# EVM Cost Forecast Methods

Eight-cost project forecasting methods exist, which rely on four possible performance factors and a general formula. 3 min read.

Most cost forecasting methods have been validated in the literature and make use of the following generic cost forecasting formula written as follows, # EVM Cost Forecasting Methods

Like time performance methods, each cost forecasting method relies on one of the possible four performance factor (PF) values, which make assumptions about future cost performance.

• PF = 1: Assumes remaining work is done according to the baseline schedule.
• PF = SPI: Assumes remaining work is done according to SPI trend.
• PF = SPI(t): Assumes remaining work is done according to SPI(t) trend.
• PF = CPI: Assumes remaining work is done according to CPI trend.
• PF = CPI and SPI: Assumes remaining work is doing according to CPI and SPI tend.
• PF = CPI and SPI(t): Assumes remaining work is doing according to CPI and SPI(t) tend.

All methods provide an estimate for the total predicted cost at the end of the project. These methods offer a range of possibilities and provide a lower and upper bound on what the project manager expects to spend on the project, which is shown below, # Microsoft Project Demonstration Project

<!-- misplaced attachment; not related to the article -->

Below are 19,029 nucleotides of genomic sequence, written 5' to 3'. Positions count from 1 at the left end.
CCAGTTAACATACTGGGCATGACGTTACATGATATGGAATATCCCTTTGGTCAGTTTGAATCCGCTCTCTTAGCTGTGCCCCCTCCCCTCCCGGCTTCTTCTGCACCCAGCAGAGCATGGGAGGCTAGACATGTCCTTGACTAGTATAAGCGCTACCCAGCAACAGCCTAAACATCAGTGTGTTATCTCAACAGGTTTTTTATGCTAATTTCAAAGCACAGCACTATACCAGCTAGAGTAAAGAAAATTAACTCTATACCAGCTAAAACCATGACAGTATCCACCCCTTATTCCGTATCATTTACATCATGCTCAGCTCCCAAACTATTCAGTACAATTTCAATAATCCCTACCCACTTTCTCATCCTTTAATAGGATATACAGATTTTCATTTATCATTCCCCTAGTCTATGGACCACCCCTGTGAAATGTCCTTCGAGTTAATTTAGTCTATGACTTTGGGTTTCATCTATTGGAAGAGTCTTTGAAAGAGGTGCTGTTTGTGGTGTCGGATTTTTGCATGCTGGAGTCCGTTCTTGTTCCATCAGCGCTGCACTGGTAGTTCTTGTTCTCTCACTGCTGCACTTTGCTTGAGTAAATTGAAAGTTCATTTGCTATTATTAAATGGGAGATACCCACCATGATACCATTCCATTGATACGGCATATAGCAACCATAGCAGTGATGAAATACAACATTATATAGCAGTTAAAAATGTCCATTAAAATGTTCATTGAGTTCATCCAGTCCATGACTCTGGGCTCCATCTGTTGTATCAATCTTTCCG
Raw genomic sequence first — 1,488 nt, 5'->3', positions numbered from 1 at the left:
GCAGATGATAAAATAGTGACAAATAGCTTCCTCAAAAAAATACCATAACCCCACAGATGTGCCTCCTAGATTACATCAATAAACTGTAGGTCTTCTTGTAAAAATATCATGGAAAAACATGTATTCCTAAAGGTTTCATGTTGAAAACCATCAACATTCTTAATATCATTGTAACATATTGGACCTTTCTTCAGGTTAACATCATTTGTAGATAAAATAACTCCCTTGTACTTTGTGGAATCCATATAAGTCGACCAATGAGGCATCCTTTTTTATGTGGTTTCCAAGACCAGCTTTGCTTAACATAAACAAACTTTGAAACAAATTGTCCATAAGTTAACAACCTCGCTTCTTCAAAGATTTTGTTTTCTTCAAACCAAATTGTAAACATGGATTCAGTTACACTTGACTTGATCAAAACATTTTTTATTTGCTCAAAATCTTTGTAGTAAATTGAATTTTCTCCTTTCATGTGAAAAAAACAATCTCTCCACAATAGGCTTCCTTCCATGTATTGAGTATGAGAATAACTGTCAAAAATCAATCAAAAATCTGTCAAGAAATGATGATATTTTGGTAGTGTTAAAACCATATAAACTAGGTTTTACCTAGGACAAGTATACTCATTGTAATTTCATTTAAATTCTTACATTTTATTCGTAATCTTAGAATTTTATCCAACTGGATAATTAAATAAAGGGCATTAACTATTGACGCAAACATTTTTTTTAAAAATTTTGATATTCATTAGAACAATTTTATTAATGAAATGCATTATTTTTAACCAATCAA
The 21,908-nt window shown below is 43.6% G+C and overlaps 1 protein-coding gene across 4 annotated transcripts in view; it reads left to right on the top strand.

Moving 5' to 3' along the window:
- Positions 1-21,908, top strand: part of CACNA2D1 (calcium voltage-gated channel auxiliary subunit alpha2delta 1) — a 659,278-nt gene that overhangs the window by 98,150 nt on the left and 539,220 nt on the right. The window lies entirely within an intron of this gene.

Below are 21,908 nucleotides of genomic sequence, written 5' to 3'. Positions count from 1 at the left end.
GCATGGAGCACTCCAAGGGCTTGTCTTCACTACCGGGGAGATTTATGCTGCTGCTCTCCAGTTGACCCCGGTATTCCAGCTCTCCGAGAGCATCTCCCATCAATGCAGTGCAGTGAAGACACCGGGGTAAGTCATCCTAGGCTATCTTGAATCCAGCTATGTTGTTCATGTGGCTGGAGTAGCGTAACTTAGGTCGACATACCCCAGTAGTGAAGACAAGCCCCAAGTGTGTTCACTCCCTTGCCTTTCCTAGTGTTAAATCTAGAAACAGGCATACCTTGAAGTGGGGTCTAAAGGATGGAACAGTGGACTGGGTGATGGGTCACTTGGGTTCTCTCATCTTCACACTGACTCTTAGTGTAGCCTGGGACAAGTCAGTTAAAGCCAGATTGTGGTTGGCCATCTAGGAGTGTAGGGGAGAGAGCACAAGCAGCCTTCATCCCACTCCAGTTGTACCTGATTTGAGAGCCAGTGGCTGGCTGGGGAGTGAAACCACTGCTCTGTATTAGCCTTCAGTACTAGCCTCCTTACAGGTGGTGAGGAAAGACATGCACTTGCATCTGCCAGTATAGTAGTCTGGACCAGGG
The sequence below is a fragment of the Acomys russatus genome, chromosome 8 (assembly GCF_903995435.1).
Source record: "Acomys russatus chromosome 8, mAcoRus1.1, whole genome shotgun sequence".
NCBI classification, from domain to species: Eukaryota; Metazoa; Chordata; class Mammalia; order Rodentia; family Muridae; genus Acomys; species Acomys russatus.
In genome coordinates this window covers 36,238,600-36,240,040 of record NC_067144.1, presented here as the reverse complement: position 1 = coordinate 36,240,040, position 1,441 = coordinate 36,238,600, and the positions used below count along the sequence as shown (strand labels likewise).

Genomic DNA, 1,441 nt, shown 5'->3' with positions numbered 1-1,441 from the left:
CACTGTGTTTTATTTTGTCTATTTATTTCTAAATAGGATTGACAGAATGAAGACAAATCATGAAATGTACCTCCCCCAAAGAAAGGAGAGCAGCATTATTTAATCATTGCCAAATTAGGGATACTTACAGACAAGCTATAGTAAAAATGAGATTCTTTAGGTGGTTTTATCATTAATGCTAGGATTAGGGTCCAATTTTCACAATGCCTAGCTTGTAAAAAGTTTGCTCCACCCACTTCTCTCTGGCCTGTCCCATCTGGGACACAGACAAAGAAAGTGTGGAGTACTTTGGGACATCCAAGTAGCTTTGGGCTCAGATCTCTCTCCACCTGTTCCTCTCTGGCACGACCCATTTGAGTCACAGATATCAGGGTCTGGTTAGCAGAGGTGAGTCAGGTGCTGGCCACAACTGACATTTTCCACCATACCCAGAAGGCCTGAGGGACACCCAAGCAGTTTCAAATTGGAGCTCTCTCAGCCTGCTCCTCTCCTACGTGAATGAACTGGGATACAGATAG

Shown below is a Microsoft Project demonstration project, which is fully resourced and costed. This project has a schedule duration of 9-weeks and a cost budget of \$150. The delivered project and the resulting tracking information, show a final duration of 11-weeks and an actual cost of \$210.

This slideshow requires JavaScript.

# EVM Cost Forecasting Method Results

Shown below are the eight-cost forecasting method results,

This slideshow requires JavaScript.

# EVM Cost Forecasting Method Conclusion

Comparing each of the forecast methods it is clear the most reliable methods are,

• PF = 1
• PF = SPI(t)
• PF = SPI

The PF=1, which assumes remaining work is done according to the baseline schedule indicates past behaviour has no bearing on future behaviour. Although the SPI trends do indicate that from a cost perspective time performance has a bearing on cost outcomes, which makes intuitive sense. Interestingly, cost trends have no bearing on cost forecasts!

# EVM Cost Forecasting Summary

It is clear from the results that cost forecast accuracy during the initial third of project progress is less information and false positive early-warning signals tend to be provided. Fortunately, as the project progresses to the half-way point, forecast variations begin to settle down and during the last third of the project accuracy significantly improves.

Unfortunately, conclusions drawn for this schedule can’t be generalised because each project is unique and characteristics from one project to another differ significantly.